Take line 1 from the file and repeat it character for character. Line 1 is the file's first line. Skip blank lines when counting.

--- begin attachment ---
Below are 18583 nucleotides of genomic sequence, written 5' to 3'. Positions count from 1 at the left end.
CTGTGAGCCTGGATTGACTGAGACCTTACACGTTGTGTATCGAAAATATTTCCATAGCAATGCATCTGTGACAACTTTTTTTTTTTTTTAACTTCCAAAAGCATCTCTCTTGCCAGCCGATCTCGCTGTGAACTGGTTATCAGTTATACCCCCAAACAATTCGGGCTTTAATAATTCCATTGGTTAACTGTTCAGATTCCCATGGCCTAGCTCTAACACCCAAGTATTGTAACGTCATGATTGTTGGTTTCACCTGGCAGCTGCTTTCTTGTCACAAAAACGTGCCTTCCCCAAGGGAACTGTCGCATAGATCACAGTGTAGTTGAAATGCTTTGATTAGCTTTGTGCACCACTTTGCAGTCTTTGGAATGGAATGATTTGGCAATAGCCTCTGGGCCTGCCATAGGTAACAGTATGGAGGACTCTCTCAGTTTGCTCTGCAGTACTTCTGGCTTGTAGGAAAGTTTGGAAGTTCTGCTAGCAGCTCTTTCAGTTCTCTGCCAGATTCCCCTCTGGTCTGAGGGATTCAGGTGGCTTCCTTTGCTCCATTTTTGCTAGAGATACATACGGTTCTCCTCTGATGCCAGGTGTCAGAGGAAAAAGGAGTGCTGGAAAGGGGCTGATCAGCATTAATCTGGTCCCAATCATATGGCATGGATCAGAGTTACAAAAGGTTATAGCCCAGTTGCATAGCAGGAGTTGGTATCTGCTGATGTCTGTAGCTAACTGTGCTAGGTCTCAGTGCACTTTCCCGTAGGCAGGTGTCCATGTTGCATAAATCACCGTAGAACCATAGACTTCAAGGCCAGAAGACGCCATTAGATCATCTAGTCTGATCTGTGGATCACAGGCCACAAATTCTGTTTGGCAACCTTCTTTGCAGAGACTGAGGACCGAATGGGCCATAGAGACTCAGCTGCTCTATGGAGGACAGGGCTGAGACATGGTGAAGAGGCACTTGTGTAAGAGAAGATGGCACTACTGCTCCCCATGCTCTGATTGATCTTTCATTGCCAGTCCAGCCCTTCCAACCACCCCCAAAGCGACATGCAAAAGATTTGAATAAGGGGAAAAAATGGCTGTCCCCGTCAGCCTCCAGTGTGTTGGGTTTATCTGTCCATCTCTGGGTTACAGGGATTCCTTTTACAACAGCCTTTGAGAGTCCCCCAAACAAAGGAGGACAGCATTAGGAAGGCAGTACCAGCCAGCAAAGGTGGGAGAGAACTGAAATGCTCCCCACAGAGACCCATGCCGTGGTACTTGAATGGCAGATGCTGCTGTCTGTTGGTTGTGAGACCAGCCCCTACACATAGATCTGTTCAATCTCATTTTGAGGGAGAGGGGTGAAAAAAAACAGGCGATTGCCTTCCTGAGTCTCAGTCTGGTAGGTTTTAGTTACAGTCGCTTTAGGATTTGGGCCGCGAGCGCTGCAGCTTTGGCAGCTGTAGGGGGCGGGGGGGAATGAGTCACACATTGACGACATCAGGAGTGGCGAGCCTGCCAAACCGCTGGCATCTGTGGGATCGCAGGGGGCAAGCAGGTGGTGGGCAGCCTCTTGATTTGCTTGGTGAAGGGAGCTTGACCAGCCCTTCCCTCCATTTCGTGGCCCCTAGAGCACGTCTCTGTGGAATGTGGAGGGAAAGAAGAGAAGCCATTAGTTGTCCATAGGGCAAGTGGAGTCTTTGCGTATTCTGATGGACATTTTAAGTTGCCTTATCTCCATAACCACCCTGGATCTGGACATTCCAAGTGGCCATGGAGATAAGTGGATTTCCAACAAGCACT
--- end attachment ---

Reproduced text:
Below are 18583 nucleotides of genomic sequence, written 5' to 3'. Positions count from 1 at the left end.